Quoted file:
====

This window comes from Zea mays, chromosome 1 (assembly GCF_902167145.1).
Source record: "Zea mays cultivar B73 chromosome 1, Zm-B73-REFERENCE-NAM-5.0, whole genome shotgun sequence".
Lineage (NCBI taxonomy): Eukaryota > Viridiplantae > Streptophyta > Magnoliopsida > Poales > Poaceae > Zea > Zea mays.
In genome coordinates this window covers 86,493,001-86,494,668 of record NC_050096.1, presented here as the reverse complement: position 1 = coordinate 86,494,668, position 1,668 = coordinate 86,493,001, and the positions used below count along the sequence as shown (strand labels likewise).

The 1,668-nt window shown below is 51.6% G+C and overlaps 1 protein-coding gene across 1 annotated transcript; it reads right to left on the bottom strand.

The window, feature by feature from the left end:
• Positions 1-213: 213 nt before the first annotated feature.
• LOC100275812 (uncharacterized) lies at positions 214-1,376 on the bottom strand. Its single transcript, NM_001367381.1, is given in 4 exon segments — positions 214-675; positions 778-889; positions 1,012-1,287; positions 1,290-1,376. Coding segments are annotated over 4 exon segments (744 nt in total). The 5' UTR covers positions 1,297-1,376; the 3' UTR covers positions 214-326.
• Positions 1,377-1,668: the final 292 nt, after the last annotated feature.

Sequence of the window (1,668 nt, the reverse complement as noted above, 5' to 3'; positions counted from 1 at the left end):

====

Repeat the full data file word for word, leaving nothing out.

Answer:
This window comes from Zea mays, chromosome 1 (assembly GCF_902167145.1).
Source record: "Zea mays cultivar B73 chromosome 1, Zm-B73-REFERENCE-NAM-5.0, whole genome shotgun sequence".
Lineage (NCBI taxonomy): Eukaryota > Viridiplantae > Streptophyta > Magnoliopsida > Poales > Poaceae > Zea > Zea mays.
In genome coordinates this window covers 86,493,001-86,494,668 of record NC_050096.1, presented here as the reverse complement: position 1 = coordinate 86,494,668, position 1,668 = coordinate 86,493,001, and the positions used below count along the sequence as shown (strand labels likewise).

The 1,668-nt window shown below is 51.6% G+C and overlaps 1 protein-coding gene across 1 annotated transcript; it reads right to left on the bottom strand.

The window, feature by feature from the left end:
• Positions 1-213: 213 nt before the first annotated feature.
• LOC100275812 (uncharacterized) lies at positions 214-1,376 on the bottom strand. Its single transcript, NM_001367381.1, is given in 4 exon segments — positions 214-675; positions 778-889; positions 1,012-1,287; positions 1,290-1,376. Coding segments are annotated over 4 exon segments (744 nt in total). The 5' UTR covers positions 1,297-1,376; the 3' UTR covers positions 214-326.
• Positions 1,377-1,668: the final 292 nt, after the last annotated feature.

Sequence of the window (1,668 nt, the reverse complement as noted above, 5' to 3'; positions counted from 1 at the left end):